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Is Your Student Athlete Overscheduled this Summer?

Is your athlete juggling a summer job, training camps, off-season competitions, summer classes, volunteer hours, and maybe some down time with friends? It’s easy for young athletes to end up over-extended in the summer, and while a packed schedule isn’t necessarily a bad thing, not every athlete is equipped to handle such a heavy load.

Here, TrueSport Expert Amanda Stanec, PhD, the founder and owner of MOVE + LIVE + LEARN, is talking about how to help young athletes actually enjoy their leisure time so that when school rolls around, they’re refreshed and recharged, not on the edge of burnout.

Every athlete is different

If you have more than one child, you likely already know this: What works well for one student athlete may not work for another. “Every student athlete is a unique person,” says Stanec. “An athlete might truly thrive with a lot of structure that requires balancing a job, workouts, practices, and their service commitments, while another may really, really need time to recharge with a much more open schedule. As parents, it’s important that we ask our athletes what makes them feel as though they’re able to thrive and what type of environment they need.” She suggests experimenting: Have one week where your athlete is tightly scheduled with activities, followed by a week with minimal commitments. At the end, assess how each felt, and help your athlete find a good balance.

There are a lot of benefits to working a job

While athletes are highly individual, it’s hard to ignore the fact that working a summer job can be extremely beneficial for young people. Maybe your athlete only works 10 hours each week, but having a structured job not only lets them earn spending money—teaching them valuable financial lessons from a young age—it also gives them a sense of discipline and humility that they simply might not get from school. “A talented athlete who’s also naturally a great student may not deal with a lot of challenges in their early years,” Stanec says. Working a summer job may provide more challenge, and especially for an athlete from a small school, it gives them a chance to be exposed to a wider landscape of humanity.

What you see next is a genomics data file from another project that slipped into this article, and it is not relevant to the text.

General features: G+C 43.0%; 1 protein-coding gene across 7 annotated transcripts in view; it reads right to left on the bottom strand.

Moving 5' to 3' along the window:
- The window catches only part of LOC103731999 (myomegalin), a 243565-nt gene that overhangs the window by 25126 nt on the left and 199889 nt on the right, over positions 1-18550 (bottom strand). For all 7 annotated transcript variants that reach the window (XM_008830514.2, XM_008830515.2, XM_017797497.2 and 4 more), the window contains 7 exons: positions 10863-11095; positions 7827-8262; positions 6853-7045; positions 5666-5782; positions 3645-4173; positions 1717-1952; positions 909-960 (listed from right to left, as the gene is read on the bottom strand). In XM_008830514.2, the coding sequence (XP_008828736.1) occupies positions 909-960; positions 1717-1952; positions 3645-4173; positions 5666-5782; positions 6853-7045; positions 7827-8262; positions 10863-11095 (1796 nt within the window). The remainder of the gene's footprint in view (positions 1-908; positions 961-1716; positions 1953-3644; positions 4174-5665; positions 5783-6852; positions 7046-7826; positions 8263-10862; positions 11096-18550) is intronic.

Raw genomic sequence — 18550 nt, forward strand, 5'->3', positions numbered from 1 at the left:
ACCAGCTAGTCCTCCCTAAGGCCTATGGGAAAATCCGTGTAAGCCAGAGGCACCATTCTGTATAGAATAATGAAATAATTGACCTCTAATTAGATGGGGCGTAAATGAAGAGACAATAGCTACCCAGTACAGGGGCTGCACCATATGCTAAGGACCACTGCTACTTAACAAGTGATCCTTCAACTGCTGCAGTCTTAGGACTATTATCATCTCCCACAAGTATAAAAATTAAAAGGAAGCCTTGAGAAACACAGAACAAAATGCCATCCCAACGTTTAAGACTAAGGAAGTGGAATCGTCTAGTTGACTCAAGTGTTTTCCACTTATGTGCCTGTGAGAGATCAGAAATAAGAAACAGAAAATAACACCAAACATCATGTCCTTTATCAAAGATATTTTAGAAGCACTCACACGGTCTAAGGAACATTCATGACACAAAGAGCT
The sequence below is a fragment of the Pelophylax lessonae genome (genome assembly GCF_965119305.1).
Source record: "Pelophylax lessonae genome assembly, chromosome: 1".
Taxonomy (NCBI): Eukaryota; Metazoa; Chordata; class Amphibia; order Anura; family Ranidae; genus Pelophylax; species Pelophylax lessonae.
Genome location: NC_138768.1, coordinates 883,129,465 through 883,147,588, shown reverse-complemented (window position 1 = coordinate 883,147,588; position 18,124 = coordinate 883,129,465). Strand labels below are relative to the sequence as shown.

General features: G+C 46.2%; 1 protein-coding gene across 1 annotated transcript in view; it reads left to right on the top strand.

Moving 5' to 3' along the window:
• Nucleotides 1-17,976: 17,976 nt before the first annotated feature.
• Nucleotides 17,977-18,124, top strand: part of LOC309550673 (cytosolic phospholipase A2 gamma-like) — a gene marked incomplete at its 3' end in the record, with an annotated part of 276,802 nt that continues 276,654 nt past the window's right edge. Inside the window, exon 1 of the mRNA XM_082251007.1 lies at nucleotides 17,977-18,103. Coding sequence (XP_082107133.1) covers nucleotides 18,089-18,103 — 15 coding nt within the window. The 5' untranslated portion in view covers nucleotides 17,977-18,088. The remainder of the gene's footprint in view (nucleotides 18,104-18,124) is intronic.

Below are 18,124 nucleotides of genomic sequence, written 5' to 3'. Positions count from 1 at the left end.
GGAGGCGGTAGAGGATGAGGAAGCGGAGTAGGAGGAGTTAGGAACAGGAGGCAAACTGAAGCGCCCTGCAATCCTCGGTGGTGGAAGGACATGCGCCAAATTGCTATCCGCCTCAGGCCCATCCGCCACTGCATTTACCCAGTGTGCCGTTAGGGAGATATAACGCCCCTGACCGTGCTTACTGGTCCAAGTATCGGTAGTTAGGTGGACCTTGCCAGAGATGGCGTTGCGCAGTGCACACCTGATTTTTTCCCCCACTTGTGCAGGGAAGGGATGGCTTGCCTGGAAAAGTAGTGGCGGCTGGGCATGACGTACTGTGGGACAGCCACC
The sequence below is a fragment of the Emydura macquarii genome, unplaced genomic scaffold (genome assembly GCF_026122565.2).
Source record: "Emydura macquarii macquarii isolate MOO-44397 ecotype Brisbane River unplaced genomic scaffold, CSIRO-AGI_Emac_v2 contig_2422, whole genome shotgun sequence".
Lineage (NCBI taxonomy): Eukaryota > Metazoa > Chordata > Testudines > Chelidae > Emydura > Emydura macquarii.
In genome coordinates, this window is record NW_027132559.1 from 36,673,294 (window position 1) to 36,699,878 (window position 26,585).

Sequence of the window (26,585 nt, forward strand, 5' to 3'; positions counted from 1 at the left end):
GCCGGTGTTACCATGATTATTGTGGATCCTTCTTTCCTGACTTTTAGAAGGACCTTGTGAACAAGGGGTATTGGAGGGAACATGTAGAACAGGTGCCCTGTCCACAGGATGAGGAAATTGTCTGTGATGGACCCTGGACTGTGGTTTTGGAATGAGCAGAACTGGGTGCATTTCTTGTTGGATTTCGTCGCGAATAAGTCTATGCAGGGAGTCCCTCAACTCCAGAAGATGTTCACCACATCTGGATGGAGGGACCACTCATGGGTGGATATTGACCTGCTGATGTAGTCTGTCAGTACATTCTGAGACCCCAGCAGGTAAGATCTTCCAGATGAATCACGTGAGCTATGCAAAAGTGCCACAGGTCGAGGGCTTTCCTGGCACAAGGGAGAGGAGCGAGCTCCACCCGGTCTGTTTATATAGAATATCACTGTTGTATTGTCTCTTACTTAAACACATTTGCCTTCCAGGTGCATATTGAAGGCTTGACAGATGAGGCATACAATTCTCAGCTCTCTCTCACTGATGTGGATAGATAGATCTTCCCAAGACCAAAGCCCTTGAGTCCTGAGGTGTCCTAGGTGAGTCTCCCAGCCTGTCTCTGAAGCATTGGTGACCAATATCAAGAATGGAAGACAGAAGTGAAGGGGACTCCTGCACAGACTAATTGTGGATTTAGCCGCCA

No time for a job? Check the schedule again

“If a student-athlete doesn’t have time for a summer job because of their sport commitment as a high school student, I question their efficiency in what they’re doing in sport. I would fear burnout or overuse injury,” says Stanec.

Your athlete may not have time for a 30-hour per week commitment, but fitting in a 10-hour per week summer job? That should be possible. Otherwise, your athlete may be too tightly scheduled with sport and in need of more rest. If the team truly has so many practices or commitments that it’s impossible to hold a summer job, consider having a discussion with the coach. While some athletes may not have a choice about getting a summer job, no athletic program should be so intense that it eliminates the possibility.

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